Since childhood, women wanted to donate to help others in need
Second of two parts
Barb Staroscik believes in organ donation.
The nurse for Dr. Tom Pagona, a Kearney cardiologist who sees patients at Gothenburg Memorial Hospital each month, said she’s wanted to donate her body to science since high school.
So when she had a chance to give a kidney to a family friend, Staroscik didn’t hesitate a minute.
“I saw him at my parents’ 50th anniversary and he looked so poorly,” she said.
She discovered the recipient had earlier received a heart transplant. After years of taking an anti-rejection drug, his kidneys were not functioning properly.
Several relatives were tested to see if they could be a match but they were not, Staroscik said.
Because she works in a doctor’s office, Staroscik said it was easy to make contact with the Nebraska Medical Center’s transplant department and be tested.
Hers was a 95% match.
The single mother of two said she had two qualifications for the recipient—that he be Christian and serve as a father figure to her son.
In early 2011, Staroscik said it looked as though the transplant would happen until the recipient developed some complications.
“If everything isn’t perfect, it won’t work,” she explained.
The stars must have aligned perfectly the end of March when Staroscik was wheeled into surgery. There an incision was made below her belly button and three holes placed in her side so surgeons could detach her left kidney laparascopically.
“They put the kidney in a bowl and took it across the hall to the recipient,” Staroscik said. “The second they hooked it up, it turned from purple to pink and started producing urine immediately.”
Since then, she said the recipient has been doing remarkable.
While in the hospital, she said she was cared for wonderfully.
“People who give organs are better taken care of than recipients,” Staroscik explained. “They are screened more because the last thing the transplant team wants is to have everything go bad.”
Staroscik spent a week at home recovering and returned to work too soon.
“I didn’t take it easy because I’m a farm girl,” she said, noting that she developed a hernia during her recovery.
In retrospect, Staroscik said the experience was God inspiring.
“I’d give someone else a kidney if I could,” she said.
When Bonnie Hasse of Grand Island heard from friends how a 10-year-old needed a kidney, she knew why she’d survived a painful accident.
At 4 months old, Hasse suffered third-degree burns from a vaporizer and spent months in a hospital and years receiving painful skin grafts.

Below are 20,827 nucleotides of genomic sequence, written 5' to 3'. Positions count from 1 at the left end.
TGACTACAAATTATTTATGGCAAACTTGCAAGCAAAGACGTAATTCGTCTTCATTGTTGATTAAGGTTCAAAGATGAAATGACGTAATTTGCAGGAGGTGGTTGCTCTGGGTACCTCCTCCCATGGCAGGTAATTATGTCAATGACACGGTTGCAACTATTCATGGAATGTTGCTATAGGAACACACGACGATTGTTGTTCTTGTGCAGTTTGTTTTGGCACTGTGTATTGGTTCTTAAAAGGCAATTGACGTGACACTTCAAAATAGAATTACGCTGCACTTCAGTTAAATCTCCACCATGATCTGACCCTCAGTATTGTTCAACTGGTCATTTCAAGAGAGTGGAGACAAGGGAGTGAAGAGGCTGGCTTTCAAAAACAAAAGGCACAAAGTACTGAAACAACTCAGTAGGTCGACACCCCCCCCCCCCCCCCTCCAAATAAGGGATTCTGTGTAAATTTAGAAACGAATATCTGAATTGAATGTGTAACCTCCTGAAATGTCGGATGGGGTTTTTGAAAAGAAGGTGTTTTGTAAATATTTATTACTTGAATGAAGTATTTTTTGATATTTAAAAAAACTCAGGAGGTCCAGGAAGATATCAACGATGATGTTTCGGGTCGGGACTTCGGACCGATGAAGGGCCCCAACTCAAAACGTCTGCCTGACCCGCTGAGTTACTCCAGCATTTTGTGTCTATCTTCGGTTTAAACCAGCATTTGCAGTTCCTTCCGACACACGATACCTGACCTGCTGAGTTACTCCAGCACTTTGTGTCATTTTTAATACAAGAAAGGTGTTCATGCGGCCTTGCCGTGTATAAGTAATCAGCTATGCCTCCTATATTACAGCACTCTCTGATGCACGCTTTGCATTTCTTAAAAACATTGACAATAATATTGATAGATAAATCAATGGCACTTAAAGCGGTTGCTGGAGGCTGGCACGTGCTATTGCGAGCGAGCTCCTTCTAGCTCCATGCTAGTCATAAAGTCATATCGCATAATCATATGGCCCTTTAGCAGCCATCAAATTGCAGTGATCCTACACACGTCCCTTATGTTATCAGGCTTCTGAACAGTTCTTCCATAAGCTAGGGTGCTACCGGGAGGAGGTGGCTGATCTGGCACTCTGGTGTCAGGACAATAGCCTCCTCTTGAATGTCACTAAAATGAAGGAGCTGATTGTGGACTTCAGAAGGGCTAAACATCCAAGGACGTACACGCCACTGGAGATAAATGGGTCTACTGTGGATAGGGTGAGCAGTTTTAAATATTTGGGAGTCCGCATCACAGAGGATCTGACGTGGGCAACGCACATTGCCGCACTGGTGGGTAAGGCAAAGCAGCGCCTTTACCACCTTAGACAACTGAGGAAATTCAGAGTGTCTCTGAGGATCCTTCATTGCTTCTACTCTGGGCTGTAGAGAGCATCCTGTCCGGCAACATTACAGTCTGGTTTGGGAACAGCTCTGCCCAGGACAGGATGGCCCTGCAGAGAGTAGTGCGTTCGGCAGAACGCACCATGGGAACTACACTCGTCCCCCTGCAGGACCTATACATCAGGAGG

“I got a second chance at life and knew God put me here for some reason,” Haase said. “I’d never met Bridgit but heard her story from her aunt and uncle.”
Bridgit needed a new kidney after damage from E. coli bacteria poisoning when she was a toddler.
Following screening, Hasse was a match and decided to give her kidney to help Bridgit live.
“I was supported by my husband and my two daughters were out of college,” she said. “I had lived my life and this girl needed a transplant.”
After the operation, which at the time couldn’t be done laparascopically, Haase needed several weeks to recover.
Once home, Bridgit’s aunt and uncle brought food to Hasse’s home and helped her walk around the block. Her husband was also there to support her.
During a six-week checkup after the surgery, doctors prescribed iron.
“I bounced right back,” she said.
These days, she said the only reminder of the surgery is when she doesn’t drink enough water.
“Then I get a side ache,” Hasse said.
Bridget is now 20 and in college.
A reminder of their special bond is a pearl necklace Hasse gave Bridget.
“I add to it each year to remind us of another year gone by,” she said.
Before giving a kidney, or other organ, both Hasse and Staroscik said to make sure “it’s something you really want to do.”
“Mentally you have to really want to do it,” Hasse said, noting that family support is also important. “If I had a million more kidneys, I’d give them all.”
Staroscik urged those interested in kidney donation to call the Nebraska Medical Center and talk to Connie Lykke, the transplant coordinator.
Lykke can be reached at 800-401-4444.
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